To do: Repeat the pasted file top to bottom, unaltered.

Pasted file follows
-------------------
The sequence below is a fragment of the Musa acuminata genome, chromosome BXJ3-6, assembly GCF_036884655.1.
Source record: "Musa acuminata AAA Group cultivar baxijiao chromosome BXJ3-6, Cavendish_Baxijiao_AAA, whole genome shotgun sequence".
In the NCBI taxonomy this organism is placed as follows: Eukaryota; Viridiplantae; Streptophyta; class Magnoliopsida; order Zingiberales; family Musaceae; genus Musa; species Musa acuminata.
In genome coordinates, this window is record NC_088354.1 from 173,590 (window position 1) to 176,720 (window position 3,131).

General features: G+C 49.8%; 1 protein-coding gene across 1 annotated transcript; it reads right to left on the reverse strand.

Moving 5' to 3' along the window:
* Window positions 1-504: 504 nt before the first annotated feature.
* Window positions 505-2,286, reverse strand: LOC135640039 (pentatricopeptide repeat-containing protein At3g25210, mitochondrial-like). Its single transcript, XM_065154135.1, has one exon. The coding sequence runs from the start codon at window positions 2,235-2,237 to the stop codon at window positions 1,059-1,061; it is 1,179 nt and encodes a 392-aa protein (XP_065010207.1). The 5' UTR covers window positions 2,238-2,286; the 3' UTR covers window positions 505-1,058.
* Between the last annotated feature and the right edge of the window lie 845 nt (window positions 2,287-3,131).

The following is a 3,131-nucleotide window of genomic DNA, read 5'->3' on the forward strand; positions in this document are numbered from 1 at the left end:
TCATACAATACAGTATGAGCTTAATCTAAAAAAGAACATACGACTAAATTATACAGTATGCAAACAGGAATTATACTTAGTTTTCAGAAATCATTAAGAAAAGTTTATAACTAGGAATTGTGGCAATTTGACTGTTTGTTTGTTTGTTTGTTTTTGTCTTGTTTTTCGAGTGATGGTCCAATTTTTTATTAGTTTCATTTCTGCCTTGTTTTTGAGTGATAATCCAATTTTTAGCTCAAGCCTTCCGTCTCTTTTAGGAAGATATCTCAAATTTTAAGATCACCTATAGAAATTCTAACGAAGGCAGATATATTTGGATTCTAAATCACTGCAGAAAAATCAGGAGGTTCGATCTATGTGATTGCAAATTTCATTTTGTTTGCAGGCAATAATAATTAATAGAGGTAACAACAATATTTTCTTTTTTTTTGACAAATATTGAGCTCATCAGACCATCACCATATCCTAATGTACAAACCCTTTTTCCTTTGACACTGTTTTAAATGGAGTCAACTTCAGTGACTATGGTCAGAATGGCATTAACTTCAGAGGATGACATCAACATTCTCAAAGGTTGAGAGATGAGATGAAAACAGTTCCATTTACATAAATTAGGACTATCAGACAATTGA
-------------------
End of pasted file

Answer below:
The sequence below is a fragment of the Musa acuminata genome, chromosome BXJ3-6, assembly GCF_036884655.1.
Source record: "Musa acuminata AAA Group cultivar baxijiao chromosome BXJ3-6, Cavendish_Baxijiao_AAA, whole genome shotgun sequence".
In the NCBI taxonomy this organism is placed as follows: Eukaryota; Viridiplantae; Streptophyta; class Magnoliopsida; order Zingiberales; family Musaceae; genus Musa; species Musa acuminata.
In genome coordinates, this window is record NC_088354.1 from 173,590 (window position 1) to 176,720 (window position 3,131).

General features: G+C 49.8%; 1 protein-coding gene across 1 annotated transcript; it reads right to left on the reverse strand.

Moving 5' to 3' along the window:
* Window positions 1-504: 504 nt before the first annotated feature.
* Window positions 505-2,286, reverse strand: LOC135640039 (pentatricopeptide repeat-containing protein At3g25210, mitochondrial-like). Its single transcript, XM_065154135.1, has one exon. The coding sequence runs from the start codon at window positions 2,235-2,237 to the stop codon at window positions 1,059-1,061; it is 1,179 nt and encodes a 392-aa protein (XP_065010207.1). The 5' UTR covers window positions 2,238-2,286; the 3' UTR covers window positions 505-1,058.
* Between the last annotated feature and the right edge of the window lie 845 nt (window positions 2,287-3,131).

The following is a 3,131-nucleotide window of genomic DNA, read 5'->3' on the forward strand; positions in this document are numbered from 1 at the left end:
TCATACAATACAGTATGAGCTTAATCTAAAAAAGAACATACGACTAAATTATACAGTATGCAAACAGGAATTATACTTAGTTTTCAGAAATCATTAAGAAAAGTTTATAACTAGGAATTGTGGCAATTTGACTGTTTGTTTGTTTGTTTGTTTTTGTCTTGTTTTTCGAGTGATGGTCCAATTTTTTATTAGTTTCATTTCTGCCTTGTTTTTGAGTGATAATCCAATTTTTAGCTCAAGCCTTCCGTCTCTTTTAGGAAGATATCTCAAATTTTAAGATCACCTATAGAAATTCTAACGAAGGCAGATATATTTGGATTCTAAATCACTGCAGAAAAATCAGGAGGTTCGATCTATGTGATTGCAAATTTCATTTTGTTTGCAGGCAATAATAATTAATAGAGGTAACAACAATATTTTCTTTTTTTTTGACAAATATTGAGCTCATCAGACCATCACCATATCCTAATGTACAAACCCTTTTTCCTTTGACACTGTTTTAAATGGAGTCAACTTCAGTGACTATGGTCAGAATGGCATTAACTTCAGAGGATGACATCAACATTCTCAAAGGTTGAGAGATGAGATGAAAACAGTTCCATTTACATAAATTAGGACTATCAGACAATTGA